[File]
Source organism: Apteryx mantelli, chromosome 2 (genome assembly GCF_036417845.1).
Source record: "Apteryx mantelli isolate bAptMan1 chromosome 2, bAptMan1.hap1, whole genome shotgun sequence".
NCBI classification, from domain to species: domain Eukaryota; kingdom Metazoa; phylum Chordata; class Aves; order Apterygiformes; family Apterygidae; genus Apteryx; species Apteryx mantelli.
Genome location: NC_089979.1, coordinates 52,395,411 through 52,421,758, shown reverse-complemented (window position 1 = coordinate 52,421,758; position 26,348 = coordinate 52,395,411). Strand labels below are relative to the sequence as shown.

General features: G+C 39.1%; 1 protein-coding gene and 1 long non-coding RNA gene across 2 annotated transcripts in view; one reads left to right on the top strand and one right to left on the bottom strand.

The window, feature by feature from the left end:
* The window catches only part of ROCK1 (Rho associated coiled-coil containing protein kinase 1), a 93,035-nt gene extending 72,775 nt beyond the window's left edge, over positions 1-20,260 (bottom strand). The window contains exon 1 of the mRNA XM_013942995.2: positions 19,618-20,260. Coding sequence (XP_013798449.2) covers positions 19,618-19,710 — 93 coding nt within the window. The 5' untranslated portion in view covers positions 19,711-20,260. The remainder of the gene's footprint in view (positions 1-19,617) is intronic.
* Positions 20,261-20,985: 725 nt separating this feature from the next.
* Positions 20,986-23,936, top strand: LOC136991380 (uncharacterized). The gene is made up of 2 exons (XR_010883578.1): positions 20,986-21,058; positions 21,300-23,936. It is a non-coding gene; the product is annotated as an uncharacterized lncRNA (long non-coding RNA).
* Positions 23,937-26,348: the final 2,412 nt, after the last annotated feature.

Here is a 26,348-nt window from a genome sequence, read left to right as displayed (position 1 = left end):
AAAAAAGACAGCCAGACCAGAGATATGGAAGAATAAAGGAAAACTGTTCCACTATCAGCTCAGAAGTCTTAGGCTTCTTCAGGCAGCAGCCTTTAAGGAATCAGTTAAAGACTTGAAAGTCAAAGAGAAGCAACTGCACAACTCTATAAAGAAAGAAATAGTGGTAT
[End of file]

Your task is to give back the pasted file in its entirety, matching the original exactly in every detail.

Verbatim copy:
Source organism: Apteryx mantelli, chromosome 2 (genome assembly GCF_036417845.1).
Source record: "Apteryx mantelli isolate bAptMan1 chromosome 2, bAptMan1.hap1, whole genome shotgun sequence".
NCBI classification, from domain to species: domain Eukaryota; kingdom Metazoa; phylum Chordata; class Aves; order Apterygiformes; family Apterygidae; genus Apteryx; species Apteryx mantelli.
Genome location: NC_089979.1, coordinates 52,395,411 through 52,421,758, shown reverse-complemented (window position 1 = coordinate 52,421,758; position 26,348 = coordinate 52,395,411). Strand labels below are relative to the sequence as shown.

General features: G+C 39.1%; 1 protein-coding gene and 1 long non-coding RNA gene across 2 annotated transcripts in view; one reads left to right on the top strand and one right to left on the bottom strand.

The window, feature by feature from the left end:
* The window catches only part of ROCK1 (Rho associated coiled-coil containing protein kinase 1), a 93,035-nt gene extending 72,775 nt beyond the window's left edge, over positions 1-20,260 (bottom strand). The window contains exon 1 of the mRNA XM_013942995.2: positions 19,618-20,260. Coding sequence (XP_013798449.2) covers positions 19,618-19,710 — 93 coding nt within the window. The 5' untranslated portion in view covers positions 19,711-20,260. The remainder of the gene's footprint in view (positions 1-19,617) is intronic.
* Positions 20,261-20,985: 725 nt separating this feature from the next.
* Positions 20,986-23,936, top strand: LOC136991380 (uncharacterized). The gene is made up of 2 exons (XR_010883578.1): positions 20,986-21,058; positions 21,300-23,936. It is a non-coding gene; the product is annotated as an uncharacterized lncRNA (long non-coding RNA).
* Positions 23,937-26,348: the final 2,412 nt, after the last annotated feature.

Here is a 26,348-nt window from a genome sequence, read left to right as displayed (position 1 = left end):
AAAAAAGACAGCCAGACCAGAGATATGGAAGAATAAAGGAAAACTGTTCCACTATCAGCTCAGAAGTCTTAGGCTTCTTCAGGCAGCAGCCTTTAAGGAATCAGTTAAAGACTTGAAAGTCAAAGAGAAGCAACTGCACAACTCTATAAAGAAAGAAATAGTGGTAT